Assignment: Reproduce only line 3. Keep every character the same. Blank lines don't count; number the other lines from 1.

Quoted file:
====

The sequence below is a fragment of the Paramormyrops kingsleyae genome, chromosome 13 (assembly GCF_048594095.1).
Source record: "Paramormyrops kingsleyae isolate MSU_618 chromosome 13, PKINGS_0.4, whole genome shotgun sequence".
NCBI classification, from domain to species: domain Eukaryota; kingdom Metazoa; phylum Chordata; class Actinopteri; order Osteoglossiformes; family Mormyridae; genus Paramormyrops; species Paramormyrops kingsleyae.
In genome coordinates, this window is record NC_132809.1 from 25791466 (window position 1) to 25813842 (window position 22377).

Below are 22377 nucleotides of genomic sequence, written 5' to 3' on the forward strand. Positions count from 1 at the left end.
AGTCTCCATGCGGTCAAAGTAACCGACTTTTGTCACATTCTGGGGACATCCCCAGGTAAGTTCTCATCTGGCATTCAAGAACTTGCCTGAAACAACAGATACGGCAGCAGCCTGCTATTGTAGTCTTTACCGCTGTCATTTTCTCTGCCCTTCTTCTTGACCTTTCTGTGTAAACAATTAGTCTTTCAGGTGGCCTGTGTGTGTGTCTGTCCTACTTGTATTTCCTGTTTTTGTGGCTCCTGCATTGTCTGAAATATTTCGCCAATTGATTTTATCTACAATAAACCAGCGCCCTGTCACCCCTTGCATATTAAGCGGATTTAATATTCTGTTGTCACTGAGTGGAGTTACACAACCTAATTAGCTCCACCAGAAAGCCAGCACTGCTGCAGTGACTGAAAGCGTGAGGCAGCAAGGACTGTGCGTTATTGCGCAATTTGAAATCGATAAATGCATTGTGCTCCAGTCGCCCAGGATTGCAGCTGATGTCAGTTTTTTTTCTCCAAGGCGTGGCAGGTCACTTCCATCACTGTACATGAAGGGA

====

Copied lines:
NCBI classification, from domain to species: domain Eukaryota; kingdom Metazoa; phylum Chordata; class Actinopteri; order Osteoglossiformes; family Mormyridae; genus Paramormyrops; species Paramormyrops kingsleyae.